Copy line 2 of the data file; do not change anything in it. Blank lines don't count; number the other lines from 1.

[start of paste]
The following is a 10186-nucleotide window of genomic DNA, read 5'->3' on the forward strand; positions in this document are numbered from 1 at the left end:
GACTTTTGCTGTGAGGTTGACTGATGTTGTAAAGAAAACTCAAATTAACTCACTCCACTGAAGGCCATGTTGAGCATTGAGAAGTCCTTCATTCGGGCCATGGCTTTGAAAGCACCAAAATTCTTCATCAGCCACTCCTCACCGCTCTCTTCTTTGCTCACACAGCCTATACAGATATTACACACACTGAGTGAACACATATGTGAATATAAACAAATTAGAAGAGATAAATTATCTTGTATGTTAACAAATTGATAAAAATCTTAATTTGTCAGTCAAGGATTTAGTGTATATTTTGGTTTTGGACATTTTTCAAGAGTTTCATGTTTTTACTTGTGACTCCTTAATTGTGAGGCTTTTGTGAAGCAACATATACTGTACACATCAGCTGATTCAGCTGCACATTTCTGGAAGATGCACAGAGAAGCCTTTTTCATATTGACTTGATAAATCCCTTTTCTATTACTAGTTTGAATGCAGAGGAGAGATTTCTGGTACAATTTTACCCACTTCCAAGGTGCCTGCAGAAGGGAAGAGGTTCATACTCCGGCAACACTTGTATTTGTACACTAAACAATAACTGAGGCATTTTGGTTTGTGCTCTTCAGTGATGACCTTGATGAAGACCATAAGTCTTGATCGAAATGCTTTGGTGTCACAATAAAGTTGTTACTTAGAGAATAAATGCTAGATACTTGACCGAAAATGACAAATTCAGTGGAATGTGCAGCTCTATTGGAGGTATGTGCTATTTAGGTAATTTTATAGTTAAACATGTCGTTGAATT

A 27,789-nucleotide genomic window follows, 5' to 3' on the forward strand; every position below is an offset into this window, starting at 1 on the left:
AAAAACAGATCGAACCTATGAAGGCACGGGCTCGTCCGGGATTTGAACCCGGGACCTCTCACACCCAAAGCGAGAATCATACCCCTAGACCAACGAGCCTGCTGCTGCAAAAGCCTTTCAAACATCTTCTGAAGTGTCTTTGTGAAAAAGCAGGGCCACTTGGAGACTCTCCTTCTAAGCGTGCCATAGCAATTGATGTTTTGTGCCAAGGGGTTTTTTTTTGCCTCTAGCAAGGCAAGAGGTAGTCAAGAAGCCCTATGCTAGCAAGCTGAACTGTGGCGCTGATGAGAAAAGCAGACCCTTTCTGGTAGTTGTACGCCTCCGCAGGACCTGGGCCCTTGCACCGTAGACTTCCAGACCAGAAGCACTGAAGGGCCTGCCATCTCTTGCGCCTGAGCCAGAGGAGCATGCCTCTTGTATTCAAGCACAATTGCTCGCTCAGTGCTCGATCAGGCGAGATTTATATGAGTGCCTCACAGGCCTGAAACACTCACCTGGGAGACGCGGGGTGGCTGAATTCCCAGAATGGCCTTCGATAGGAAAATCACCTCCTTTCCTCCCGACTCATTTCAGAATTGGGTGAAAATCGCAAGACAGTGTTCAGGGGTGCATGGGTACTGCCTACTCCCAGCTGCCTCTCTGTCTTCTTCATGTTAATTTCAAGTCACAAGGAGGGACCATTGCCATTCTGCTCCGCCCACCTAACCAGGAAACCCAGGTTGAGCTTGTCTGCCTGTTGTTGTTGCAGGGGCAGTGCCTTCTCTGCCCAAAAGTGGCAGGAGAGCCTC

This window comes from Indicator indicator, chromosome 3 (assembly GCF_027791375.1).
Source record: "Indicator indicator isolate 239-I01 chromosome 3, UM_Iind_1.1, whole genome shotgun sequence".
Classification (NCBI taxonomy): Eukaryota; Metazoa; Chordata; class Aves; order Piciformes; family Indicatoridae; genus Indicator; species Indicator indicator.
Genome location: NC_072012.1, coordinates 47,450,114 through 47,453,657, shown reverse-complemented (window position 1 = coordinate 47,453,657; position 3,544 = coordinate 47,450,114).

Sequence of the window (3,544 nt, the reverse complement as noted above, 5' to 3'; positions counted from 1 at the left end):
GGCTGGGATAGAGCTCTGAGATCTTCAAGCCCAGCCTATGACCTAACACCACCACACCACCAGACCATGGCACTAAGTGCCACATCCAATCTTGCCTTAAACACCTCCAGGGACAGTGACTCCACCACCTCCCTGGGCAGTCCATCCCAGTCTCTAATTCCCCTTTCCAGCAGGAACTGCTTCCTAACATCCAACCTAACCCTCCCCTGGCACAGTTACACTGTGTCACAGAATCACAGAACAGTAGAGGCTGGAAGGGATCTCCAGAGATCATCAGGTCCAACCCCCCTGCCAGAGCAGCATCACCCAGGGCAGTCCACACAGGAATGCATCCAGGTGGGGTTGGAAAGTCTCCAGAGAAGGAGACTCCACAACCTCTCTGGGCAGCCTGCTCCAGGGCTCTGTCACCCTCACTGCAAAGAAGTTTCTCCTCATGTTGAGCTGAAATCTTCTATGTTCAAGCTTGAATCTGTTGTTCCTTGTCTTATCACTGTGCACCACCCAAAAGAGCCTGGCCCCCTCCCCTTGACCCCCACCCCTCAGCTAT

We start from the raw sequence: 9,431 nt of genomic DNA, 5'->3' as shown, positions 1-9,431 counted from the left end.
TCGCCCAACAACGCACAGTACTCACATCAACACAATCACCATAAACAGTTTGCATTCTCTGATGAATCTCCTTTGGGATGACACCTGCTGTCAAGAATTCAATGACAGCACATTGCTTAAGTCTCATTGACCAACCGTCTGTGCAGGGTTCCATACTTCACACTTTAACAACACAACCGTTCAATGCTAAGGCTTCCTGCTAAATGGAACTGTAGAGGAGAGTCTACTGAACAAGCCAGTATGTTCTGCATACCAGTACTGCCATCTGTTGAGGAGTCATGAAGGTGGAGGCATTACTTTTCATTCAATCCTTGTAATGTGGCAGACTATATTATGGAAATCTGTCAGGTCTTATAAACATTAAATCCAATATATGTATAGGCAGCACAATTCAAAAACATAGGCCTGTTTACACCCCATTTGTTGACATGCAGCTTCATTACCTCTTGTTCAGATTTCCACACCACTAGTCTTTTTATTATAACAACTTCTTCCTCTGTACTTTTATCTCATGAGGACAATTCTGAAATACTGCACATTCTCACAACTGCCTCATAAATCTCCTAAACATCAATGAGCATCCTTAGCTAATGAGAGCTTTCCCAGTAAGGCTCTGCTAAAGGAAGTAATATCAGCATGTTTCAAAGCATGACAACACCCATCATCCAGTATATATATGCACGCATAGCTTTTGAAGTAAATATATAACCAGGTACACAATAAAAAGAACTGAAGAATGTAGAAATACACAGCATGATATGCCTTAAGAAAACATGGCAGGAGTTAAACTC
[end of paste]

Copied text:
GACTTTTGCTGTGAGGTTGACTGATGTTGTAAAGAAAACTCAAATTAACTCACTCCACTGAAGGCCATGTTGAGCATTGAGAAGTCCTTCATTCGGGCCATGGCTTTGAAAGCACCAAAATTCTTCATCAGCCACTCCTCACCGCTCTCTTCTTTGCTCACACAGCCTATACAGATATTACACACACTGAGTGAACACATATGTGAATATAAACAAATTAGAAGAGATAAATTATCTTGTATGTTAACAAATTGATAAAAATCTTAATTTGTCAGTCAAGGATTTAGTGTATATTTTGGTTTTGGACATTTTTCAAGAGTTTCATGTTTTTACTTGTGACTCCTTAATTGTGAGGCTTTTGTGAAGCAACATATACTGTACACATCAGCTGATTCAGCTGCACATTTCTGGAAGATGCACAGAGAAGCCTTTTTCATATTGACTTGATAAATCCCTTTTCTATTACTAGTTTGAATGCAGAGGAGAGATTTCTGGTACAATTTTACCCACTTCCAAGGTGCCTGCAGAAGGGAAGAGGTTCATACTCCGGCAACACTTGTATTTGTACACTAAACAATAACTGAGGCATTTTGGTTTGTGCTCTTCAGTGATGACCTTGATGAAGACCATAAGTCTTGATCGAAATGCTTTGGTGTCACAATAAAGTTGTTACTTAGAGAATAAATGCTAGATACTTGACCGAAAATGACAAATTCAGTGGAATGTGCAGCTCTATTGGAGGTATGTGCTATTTAGGTAATTTTATAGTTAAACATGTCGTTGAATT